Richard Hooton wins Prestigious Cunningham Prize

Mallow man Richard Hooton was presented with the Cunningham Prize at a function in the Geological Survey of Ireland premises in Dublin last week. The Cunningham Prize was established by the Geological Survey of Ireland in memory of Dr. Mark Cunningham who was assistant director of the GSI up to his death in 1980. Each year 4th year geology students from UCC, UCD, Trinity College, and NUIG undertake independent geological mapping and research projects in an area of their choosing. The individual colleges then choose the best two and submit them to the GSI. The Cunningham Prize is awarded to the best two mapping projects of equal standing. The award is widely recognised within the scientific community.

Richard’s thesis was titled ‘The Geology of the North Western Dingle Peninsula’. Speaking to Richard, he said “It was my absolute privilege and pleasure to spend two full months walking and hiking the beaches and mountains of West Kerry gathering my data. Truly a magical place, nowhere will ever compare to its rugged beauty. There are no words to describe the debt of gratitude I owe the UCC Department of Geology and also the wider UCC School of Biological, Earth and Environmental Sciences. A small family for 4 years, thank you! More important, my parents. I have no words only thank you.”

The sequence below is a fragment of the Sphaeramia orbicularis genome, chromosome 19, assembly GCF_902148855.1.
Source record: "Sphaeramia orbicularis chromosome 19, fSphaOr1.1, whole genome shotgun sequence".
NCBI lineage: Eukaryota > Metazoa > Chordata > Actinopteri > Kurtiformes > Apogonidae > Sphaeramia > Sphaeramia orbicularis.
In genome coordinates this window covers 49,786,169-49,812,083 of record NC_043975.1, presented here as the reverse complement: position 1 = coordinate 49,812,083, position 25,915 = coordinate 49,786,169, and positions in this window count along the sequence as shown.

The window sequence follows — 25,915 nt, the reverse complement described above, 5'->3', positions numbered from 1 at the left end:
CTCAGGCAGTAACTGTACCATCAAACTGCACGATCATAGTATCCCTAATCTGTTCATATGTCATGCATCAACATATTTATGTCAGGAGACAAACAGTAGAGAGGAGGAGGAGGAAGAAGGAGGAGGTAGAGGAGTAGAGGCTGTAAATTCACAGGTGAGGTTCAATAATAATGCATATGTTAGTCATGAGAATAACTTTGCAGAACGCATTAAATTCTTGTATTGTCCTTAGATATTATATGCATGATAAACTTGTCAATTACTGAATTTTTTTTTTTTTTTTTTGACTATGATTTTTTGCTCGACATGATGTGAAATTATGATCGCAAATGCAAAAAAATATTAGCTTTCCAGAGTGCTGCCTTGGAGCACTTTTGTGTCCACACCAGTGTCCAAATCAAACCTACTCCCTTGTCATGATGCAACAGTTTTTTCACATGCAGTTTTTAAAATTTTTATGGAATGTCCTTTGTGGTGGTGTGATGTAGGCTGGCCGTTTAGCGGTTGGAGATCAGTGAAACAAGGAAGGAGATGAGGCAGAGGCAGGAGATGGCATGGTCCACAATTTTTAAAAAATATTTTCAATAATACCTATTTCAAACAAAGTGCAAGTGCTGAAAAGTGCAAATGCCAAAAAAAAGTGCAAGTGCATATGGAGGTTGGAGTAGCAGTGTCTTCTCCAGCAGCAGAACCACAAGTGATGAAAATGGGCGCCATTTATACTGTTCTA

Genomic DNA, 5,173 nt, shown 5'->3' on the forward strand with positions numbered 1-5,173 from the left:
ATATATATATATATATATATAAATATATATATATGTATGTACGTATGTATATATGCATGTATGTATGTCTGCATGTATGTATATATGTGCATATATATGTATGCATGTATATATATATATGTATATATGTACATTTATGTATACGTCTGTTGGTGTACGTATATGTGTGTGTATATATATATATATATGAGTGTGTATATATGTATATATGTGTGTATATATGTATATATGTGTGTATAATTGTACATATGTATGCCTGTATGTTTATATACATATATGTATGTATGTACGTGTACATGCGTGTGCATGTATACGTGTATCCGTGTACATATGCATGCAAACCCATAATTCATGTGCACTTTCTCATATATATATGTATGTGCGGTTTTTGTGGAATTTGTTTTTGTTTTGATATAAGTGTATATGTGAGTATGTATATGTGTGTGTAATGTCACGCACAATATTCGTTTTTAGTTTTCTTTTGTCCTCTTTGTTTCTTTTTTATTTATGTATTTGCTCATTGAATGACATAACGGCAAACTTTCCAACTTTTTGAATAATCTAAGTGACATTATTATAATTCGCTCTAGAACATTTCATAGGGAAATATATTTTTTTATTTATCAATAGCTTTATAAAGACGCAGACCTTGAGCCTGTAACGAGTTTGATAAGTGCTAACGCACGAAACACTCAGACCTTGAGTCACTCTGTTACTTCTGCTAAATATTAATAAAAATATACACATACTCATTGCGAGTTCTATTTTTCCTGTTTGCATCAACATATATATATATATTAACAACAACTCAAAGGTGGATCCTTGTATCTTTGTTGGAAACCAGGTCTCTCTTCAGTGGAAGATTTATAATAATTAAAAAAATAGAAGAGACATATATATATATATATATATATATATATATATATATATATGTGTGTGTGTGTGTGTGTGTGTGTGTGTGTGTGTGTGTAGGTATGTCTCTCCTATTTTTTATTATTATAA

Richard was presented with his prize by a member of the Cunningham family. Also in attendance was Professor Betty Hicks from UCC who acted as Richard’s supervisor throughout his research.